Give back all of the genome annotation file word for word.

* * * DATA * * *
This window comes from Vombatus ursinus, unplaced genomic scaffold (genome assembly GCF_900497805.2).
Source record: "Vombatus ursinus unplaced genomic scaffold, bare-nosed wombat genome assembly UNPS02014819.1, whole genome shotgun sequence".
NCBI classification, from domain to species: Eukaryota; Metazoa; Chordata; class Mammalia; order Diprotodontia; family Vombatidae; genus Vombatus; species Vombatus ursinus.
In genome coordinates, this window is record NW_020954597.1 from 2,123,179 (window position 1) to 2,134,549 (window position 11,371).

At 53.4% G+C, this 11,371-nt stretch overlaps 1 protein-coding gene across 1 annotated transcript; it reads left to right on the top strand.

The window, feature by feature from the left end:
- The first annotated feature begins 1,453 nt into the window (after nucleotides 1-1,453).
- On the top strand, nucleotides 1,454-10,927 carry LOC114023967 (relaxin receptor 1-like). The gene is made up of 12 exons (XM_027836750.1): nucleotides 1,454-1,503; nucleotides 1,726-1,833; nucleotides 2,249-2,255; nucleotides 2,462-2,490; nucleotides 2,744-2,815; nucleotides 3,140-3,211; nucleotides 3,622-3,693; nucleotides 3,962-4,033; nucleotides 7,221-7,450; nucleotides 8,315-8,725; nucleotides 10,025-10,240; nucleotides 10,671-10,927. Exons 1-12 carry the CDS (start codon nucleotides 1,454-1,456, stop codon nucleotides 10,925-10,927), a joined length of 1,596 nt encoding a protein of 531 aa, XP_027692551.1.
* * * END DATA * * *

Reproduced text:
This window comes from Vombatus ursinus, unplaced genomic scaffold (genome assembly GCF_900497805.2).
Source record: "Vombatus ursinus unplaced genomic scaffold, bare-nosed wombat genome assembly UNPS02014819.1, whole genome shotgun sequence".
NCBI classification, from domain to species: Eukaryota; Metazoa; Chordata; class Mammalia; order Diprotodontia; family Vombatidae; genus Vombatus; species Vombatus ursinus.
In genome coordinates, this window is record NW_020954597.1 from 2,123,179 (window position 1) to 2,134,549 (window position 11,371).

At 53.4% G+C, this 11,371-nt stretch overlaps 1 protein-coding gene across 1 annotated transcript; it reads left to right on the top strand.

The window, feature by feature from the left end:
- The first annotated feature begins 1,453 nt into the window (after nucleotides 1-1,453).
- On the top strand, nucleotides 1,454-10,927 carry LOC114023967 (relaxin receptor 1-like). The gene is made up of 12 exons (XM_027836750.1): nucleotides 1,454-1,503; nucleotides 1,726-1,833; nucleotides 2,249-2,255; nucleotides 2,462-2,490; nucleotides 2,744-2,815; nucleotides 3,140-3,211; nucleotides 3,622-3,693; nucleotides 3,962-4,033; nucleotides 7,221-7,450; nucleotides 8,315-8,725; nucleotides 10,025-10,240; nucleotides 10,671-10,927. Exons 1-12 carry the CDS (start codon nucleotides 1,454-1,456, stop codon nucleotides 10,925-10,927), a joined length of 1,596 nt encoding a protein of 531 aa, XP_027692551.1.